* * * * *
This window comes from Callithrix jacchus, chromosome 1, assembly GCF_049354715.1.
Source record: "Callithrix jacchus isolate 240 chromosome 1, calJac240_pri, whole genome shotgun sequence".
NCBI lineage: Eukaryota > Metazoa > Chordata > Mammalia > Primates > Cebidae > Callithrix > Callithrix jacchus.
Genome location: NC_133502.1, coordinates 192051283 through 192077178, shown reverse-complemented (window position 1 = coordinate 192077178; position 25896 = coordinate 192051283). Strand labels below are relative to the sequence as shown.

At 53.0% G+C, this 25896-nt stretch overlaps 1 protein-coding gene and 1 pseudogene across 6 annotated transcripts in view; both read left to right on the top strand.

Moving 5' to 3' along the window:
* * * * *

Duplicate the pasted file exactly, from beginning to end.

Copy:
This window comes from Callithrix jacchus, chromosome 1, assembly GCF_049354715.1.
Source record: "Callithrix jacchus isolate 240 chromosome 1, calJac240_pri, whole genome shotgun sequence".
NCBI lineage: Eukaryota > Metazoa > Chordata > Mammalia > Primates > Cebidae > Callithrix > Callithrix jacchus.
Genome location: NC_133502.1, coordinates 192051283 through 192077178, shown reverse-complemented (window position 1 = coordinate 192077178; position 25896 = coordinate 192051283). Strand labels below are relative to the sequence as shown.

At 53.0% G+C, this 25896-nt stretch overlaps 1 protein-coding gene and 1 pseudogene across 6 annotated transcripts in view; both read left to right on the top strand.

Moving 5' to 3' along the window: